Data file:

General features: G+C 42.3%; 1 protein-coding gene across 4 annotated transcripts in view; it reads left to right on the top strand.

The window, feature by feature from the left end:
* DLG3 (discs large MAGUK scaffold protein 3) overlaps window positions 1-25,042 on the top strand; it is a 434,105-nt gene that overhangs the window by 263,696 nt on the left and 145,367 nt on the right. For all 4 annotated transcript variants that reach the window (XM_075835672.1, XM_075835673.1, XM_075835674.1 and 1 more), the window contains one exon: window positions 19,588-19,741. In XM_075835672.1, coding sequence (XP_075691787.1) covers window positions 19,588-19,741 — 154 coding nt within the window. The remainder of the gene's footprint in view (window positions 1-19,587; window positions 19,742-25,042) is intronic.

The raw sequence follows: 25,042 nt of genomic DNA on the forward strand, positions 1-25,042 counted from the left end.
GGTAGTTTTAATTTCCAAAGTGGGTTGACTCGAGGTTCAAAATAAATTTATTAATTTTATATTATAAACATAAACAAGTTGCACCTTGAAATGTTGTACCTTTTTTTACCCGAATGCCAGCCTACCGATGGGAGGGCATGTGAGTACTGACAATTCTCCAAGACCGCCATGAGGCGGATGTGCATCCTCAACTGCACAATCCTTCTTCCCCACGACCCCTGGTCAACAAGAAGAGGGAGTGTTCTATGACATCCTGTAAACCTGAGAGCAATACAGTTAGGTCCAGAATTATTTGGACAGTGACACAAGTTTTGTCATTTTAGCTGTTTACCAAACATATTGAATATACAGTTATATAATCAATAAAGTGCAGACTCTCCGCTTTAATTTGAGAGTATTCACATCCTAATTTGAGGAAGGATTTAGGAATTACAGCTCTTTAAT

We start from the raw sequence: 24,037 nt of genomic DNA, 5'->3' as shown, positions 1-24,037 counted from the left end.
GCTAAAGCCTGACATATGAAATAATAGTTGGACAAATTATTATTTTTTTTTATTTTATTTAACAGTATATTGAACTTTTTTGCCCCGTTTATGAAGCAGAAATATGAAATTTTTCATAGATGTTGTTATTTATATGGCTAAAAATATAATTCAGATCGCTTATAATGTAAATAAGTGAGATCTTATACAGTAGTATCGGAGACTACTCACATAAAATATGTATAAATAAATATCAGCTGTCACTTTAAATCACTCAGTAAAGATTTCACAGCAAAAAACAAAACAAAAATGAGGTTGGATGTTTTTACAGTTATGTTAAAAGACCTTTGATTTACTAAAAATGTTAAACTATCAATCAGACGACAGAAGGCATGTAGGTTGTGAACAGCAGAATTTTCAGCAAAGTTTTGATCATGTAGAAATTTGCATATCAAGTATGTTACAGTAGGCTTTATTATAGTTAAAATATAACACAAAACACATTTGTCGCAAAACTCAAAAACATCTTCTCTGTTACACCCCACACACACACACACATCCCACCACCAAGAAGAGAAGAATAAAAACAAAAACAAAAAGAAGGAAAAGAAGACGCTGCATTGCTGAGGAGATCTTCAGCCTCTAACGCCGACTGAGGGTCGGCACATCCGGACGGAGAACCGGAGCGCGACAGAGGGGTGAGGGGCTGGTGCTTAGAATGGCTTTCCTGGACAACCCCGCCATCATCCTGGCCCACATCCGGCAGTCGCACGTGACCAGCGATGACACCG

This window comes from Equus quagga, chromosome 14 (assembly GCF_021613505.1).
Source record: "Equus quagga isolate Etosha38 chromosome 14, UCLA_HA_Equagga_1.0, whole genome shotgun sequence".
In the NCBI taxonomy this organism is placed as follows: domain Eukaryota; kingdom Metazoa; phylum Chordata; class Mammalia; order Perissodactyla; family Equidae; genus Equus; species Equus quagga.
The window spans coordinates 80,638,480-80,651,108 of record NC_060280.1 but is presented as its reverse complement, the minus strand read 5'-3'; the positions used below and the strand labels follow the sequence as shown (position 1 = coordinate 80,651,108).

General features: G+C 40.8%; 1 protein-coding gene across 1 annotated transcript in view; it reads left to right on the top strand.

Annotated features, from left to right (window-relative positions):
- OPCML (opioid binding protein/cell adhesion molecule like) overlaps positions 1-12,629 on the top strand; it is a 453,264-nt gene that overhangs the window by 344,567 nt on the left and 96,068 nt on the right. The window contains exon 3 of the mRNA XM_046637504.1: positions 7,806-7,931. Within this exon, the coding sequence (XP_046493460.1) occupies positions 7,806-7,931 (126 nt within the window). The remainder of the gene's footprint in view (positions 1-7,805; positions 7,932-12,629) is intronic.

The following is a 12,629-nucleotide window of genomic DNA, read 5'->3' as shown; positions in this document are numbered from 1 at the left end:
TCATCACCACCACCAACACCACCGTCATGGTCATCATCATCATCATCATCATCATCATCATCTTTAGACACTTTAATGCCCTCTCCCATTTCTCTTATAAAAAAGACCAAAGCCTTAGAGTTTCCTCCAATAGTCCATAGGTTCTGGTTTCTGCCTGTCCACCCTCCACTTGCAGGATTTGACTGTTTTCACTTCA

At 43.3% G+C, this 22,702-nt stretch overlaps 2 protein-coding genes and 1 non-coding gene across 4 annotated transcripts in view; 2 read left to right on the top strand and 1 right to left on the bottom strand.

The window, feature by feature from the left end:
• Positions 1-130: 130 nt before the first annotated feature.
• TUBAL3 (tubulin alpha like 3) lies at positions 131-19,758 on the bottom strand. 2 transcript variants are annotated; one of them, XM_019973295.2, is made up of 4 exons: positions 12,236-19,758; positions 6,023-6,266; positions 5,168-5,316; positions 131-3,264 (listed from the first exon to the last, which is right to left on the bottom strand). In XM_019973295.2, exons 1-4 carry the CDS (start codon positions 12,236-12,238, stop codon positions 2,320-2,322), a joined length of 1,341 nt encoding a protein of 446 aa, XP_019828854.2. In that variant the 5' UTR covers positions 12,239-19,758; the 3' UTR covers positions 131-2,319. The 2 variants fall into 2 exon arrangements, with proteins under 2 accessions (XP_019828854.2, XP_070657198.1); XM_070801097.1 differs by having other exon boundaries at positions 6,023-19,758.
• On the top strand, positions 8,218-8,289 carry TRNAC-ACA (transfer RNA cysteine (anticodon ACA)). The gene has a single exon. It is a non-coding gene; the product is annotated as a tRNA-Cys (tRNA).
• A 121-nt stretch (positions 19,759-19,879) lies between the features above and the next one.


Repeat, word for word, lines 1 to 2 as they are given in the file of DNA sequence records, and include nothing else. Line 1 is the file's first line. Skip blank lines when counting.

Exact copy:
General features: G+C 42.3%; 1 protein-coding gene across 4 annotated transcripts in view; it reads left to right on the top strand.

The window, feature by feature from the left end: